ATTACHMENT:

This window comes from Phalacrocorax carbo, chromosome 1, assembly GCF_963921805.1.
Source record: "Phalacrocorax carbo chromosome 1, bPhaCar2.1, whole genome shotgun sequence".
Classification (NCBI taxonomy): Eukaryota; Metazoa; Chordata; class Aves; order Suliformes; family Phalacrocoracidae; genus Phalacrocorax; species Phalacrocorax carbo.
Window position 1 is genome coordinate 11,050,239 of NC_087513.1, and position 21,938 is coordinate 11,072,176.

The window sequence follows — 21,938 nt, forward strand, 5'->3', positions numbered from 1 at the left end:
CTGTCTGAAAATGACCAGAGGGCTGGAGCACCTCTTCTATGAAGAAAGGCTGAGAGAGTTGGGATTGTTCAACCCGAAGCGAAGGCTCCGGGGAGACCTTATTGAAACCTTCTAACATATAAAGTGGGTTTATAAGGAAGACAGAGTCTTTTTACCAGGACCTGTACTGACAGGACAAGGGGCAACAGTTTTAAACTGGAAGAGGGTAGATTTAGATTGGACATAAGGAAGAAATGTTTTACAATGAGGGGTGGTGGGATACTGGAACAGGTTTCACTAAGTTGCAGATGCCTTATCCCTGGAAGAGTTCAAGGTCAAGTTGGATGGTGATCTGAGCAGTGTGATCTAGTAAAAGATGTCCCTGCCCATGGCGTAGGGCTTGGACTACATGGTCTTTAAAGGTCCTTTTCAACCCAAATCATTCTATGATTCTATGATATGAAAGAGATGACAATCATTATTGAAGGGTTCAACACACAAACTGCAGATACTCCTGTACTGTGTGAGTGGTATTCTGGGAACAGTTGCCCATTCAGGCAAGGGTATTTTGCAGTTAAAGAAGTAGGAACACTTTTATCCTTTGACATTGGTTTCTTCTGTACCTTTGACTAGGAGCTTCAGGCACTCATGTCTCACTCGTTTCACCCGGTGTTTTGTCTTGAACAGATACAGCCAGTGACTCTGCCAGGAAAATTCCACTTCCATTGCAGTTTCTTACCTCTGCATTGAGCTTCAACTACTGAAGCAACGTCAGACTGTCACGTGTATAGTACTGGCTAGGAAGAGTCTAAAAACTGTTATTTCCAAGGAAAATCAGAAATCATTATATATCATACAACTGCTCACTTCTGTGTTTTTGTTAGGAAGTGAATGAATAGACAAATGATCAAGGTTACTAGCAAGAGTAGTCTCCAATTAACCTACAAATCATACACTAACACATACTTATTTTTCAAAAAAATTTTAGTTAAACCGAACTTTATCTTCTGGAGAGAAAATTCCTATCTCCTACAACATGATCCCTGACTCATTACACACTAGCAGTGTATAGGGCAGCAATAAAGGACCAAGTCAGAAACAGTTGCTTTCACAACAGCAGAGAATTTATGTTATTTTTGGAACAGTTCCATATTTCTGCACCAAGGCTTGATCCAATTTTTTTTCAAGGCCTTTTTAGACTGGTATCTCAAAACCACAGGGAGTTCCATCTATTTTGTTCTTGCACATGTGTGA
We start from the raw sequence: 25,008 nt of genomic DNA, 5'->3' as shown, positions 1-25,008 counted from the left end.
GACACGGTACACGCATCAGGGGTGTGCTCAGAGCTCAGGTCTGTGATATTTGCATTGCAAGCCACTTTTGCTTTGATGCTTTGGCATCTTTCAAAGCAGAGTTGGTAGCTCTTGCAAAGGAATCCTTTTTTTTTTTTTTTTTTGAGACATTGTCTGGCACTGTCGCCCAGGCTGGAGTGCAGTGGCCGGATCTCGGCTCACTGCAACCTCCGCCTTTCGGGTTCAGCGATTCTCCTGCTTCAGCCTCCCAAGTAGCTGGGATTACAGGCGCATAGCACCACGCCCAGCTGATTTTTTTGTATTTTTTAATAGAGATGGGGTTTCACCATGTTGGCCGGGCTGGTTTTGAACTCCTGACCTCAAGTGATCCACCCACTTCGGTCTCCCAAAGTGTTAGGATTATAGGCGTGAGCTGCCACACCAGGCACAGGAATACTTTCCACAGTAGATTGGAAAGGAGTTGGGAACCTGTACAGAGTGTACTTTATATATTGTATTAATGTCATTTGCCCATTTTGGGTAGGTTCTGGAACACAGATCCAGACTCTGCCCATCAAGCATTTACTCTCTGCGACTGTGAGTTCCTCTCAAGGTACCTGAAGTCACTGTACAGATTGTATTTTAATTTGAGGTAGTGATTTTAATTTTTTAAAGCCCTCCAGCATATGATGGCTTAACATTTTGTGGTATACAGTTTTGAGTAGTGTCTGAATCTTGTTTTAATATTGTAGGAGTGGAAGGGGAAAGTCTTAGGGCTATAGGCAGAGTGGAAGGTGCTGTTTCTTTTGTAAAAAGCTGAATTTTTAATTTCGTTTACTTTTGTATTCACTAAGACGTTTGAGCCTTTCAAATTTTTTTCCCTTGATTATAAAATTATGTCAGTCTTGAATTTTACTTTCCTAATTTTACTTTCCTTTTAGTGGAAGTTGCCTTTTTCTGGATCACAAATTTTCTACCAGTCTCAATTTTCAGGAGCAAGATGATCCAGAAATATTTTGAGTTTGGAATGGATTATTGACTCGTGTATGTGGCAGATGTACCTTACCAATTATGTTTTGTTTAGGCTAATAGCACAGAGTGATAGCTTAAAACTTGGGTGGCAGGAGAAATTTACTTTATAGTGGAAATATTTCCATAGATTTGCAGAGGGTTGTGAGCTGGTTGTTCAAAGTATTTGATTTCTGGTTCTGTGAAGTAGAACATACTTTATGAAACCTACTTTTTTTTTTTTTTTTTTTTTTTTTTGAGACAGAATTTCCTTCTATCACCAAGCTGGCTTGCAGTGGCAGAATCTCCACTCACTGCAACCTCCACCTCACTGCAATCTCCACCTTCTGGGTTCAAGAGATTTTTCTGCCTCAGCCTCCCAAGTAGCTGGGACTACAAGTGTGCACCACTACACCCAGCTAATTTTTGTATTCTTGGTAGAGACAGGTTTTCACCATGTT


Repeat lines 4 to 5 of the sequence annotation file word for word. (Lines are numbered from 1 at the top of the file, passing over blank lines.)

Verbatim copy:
Window position 1 is genome coordinate 11,050,239 of NC_087513.1, and position 21,938 is coordinate 11,072,176.

The window sequence follows — 21,938 nt, forward strand, 5'->3', positions numbered from 1 at the left end: